Search
 Healthy Living » Yoga » Yoga for Arthritis   Login
  

  
  Yoga

July 2009
Yoga for Arthritis
T Nandakumar
 
Stepping out of his car, the man enters his house. At the foot of the seventeen steps leading up to the landing en route to his bedroom, he hesitates, grimacing. Finally, gritting his teeth, he essays the climb, taking the steps one at a time, pausing after every two.

The left knee threatens to buckle any time, the pain excruciating, only an ingrained sense of self control keeping him from moaning out loudly. Somehow he makes it all the way up, totters to his bed and… whew! What a relief to just lie down.

Arthritis of the knee, he's told by the "ortho" after a series of tests. Pain killers are prescribed to reduce inflammation of the 'angry' joints; and the man of medicine, wise beyond his profession, prescribes yoga as an effective 'extra mural' supplement to medication - with diligent practice under the guidance of an expert. Our sufferer is told, he can realistically contemplate a return to his 'passion of the evenings' – club tennis - before long.

Yoga as a Preventive Method
In most of us there is a resigned, almost apathetic attitude to middle age health issues, taking them to be matter of course occurrences as the body ages on the exterior - the progressive spread of grey, the appearance of wrinkles, the widening area of baldness; internally, the onset of cholesterol problems, high sugar; and the flaking of cartilages , the resultant rubbing of bones with each other, especially in weight bearing areas like the shoulders, hips and knees i.e. arthritis, understood as simply the result of 'wear and tear'. Kaumaaram, youvanam, jaraa, childhood through youth to old age, says even the Bhagavad Gita, that's the way of all flesh. But Sri Krishna did not mention arthritis and such like as inevitable by-products of old age (and at the time of the Kurukshetra Battle, the Lord in human form was eighty and his disciple, seventy, researchers say!) He was a Yogi, and yoga declares categorically that all the problems mentioned above need not be, in fact shall not be, present in those who have made yoga a way of life. Millions of yoga saadhaks could be examples - they, thanks to commencing yoga early in life, have easily put up a 'No Entry' board to these invasive monsters.

In no other health system are the joints given such a rigourous work out as in yoga. The visuals tell their own tale, more eloquently than any wordy description can. All the poses are unique to yoga, available nowhere else. The shoulder and the knee are depicted here as specific beneficiaries, because arthritis can affect any joint site. With yoga practice, joint spaces are maintained; cartilage jamming is effectively prevented, adequate blood supply is ensured through correct flexions and extensions, and the synovial membrane maintains an optimum level of the lubricant, synovial fluid.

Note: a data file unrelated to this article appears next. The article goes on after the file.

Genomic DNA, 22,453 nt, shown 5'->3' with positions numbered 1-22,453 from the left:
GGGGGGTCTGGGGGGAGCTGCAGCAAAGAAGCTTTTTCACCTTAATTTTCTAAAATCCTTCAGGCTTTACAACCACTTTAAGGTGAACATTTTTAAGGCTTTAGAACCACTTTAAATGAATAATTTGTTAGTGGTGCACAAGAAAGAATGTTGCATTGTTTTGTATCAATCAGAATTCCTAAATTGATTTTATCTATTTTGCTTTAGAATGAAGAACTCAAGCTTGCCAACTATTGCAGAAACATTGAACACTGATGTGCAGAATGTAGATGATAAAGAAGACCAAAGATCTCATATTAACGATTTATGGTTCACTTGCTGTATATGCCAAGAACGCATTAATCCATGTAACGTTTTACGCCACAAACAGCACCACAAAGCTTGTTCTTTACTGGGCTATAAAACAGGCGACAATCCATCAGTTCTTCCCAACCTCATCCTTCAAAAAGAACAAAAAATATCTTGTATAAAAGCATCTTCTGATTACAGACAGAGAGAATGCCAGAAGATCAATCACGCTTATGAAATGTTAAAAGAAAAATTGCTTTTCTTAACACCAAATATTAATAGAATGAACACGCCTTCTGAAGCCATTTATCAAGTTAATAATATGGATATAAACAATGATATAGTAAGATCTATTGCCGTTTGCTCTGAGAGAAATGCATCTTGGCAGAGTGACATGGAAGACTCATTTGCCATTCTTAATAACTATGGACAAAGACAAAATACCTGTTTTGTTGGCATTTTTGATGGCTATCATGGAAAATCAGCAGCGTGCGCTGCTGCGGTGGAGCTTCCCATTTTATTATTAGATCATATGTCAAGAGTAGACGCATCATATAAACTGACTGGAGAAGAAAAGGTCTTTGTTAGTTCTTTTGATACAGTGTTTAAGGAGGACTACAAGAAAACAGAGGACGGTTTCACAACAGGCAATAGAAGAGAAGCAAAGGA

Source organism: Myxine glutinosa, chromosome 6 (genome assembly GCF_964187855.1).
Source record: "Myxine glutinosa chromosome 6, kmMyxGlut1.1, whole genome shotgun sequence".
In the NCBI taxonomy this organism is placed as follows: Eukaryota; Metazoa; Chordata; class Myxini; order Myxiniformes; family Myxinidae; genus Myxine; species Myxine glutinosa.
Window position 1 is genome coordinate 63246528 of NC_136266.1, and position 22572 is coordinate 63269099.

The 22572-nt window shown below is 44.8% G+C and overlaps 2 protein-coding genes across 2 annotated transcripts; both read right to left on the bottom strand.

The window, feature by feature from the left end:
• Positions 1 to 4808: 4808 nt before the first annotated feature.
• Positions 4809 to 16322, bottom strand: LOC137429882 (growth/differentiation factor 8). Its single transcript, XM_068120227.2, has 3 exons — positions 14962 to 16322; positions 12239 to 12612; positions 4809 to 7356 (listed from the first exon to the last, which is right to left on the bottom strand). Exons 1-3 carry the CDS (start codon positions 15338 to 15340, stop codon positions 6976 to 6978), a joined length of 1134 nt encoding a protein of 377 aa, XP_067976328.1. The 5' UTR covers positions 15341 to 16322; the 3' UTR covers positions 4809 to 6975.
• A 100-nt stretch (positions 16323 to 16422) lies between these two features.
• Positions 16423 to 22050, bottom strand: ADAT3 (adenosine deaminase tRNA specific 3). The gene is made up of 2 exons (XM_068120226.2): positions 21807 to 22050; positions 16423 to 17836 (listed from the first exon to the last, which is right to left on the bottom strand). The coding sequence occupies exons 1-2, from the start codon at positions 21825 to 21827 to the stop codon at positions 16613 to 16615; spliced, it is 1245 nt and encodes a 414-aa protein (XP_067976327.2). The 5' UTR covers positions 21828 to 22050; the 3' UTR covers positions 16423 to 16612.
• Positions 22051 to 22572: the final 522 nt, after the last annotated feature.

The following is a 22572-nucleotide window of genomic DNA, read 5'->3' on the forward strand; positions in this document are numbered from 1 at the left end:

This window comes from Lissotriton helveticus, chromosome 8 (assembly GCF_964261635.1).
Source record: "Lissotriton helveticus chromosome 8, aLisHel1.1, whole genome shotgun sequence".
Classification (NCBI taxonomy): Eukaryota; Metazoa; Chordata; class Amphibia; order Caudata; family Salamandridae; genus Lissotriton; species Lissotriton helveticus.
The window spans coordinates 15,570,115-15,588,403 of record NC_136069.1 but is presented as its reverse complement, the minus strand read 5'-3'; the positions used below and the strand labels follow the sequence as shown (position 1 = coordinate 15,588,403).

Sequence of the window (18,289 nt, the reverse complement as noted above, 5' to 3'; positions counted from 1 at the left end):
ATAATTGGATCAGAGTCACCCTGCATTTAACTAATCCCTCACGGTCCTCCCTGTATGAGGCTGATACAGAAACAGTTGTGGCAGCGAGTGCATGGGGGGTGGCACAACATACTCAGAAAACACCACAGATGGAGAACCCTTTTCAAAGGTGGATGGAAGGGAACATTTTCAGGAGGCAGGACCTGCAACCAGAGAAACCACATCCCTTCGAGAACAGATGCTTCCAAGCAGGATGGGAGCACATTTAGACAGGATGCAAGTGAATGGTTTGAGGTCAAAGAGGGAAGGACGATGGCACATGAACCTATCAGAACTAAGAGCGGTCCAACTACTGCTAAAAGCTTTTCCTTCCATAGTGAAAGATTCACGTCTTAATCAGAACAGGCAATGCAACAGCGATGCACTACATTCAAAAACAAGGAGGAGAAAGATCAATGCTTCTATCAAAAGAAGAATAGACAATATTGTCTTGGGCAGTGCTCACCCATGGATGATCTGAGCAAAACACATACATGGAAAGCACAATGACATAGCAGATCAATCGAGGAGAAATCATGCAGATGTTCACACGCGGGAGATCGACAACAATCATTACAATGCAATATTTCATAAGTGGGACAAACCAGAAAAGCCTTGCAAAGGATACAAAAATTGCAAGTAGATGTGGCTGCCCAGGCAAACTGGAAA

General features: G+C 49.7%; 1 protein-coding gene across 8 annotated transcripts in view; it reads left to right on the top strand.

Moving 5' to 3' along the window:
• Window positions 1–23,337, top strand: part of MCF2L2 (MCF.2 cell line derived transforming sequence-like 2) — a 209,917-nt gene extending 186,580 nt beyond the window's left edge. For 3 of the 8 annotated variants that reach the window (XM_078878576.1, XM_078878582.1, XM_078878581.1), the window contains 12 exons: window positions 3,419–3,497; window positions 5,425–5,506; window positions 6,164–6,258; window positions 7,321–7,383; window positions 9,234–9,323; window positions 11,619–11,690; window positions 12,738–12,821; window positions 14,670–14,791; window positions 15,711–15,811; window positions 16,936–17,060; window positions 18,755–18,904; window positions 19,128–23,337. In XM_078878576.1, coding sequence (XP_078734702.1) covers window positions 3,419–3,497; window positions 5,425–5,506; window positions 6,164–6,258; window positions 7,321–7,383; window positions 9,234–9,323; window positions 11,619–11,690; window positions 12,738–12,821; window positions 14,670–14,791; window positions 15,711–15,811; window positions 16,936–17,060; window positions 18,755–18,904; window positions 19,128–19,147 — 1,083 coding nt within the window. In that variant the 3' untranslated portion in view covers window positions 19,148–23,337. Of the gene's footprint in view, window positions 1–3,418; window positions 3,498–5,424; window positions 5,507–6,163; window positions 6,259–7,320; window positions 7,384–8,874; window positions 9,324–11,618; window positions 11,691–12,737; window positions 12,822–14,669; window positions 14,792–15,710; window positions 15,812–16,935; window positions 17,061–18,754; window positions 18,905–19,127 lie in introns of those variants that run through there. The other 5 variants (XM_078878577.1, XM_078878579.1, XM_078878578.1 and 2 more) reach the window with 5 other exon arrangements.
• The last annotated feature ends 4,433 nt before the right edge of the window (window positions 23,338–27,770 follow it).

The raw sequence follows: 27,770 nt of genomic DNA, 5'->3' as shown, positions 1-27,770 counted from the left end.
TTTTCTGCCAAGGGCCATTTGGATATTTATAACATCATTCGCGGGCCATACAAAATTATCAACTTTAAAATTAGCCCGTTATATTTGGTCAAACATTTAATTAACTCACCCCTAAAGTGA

Yoga as Therapy
From general to therapy yoga, it's an enormous step in article writing, which the prudent pro hesitates to take, and for excellent reasons, the written word carries to sections and strata completely beyond the reach of the author and there are subtleties involved in therapeutic applications of general principles. Consider, for example, arthritis as an issue. Among the readers eager for a cure may be persons of different age, physical condition and suppleness, to name only an obvious few. But do they have any other problems? Meaning, there are things which only a personal meeting can clear up. Of yoga it is said that practice should be only under the personal guidance of a competent teacher, even for general purposes. After a few months of such training, if that kind of training cannot be sustained, the teacher suggests suitable books. Always, practicing from the written word will be a second best option. If this be the case with general yoga, what to say when it comes to yoga applied as therapy?

In dealing with arthritis (of the shoulder and knee), therefore, dear reader(s), please rest assured that yoga is an extremely effective means to tackle the debilitating illness. Whatever the acuteness of the problem, exercise is a must, for, every effort should be made to maintain, and to improve upon, the range of movements available to the affected space, otherwise, the joint becomes clinically 'dead'. To learn from the printed word and pictures may lead to areas of quicksand and create more problems. If you are convinced by the writing presented here, please sign up with a teacher worthy of the name. My best wishes to you, in your pursuit of health the Y way!
T Nandakumar is a yoga exponent based in Chennai.

    
 Also See

    
 Related Articles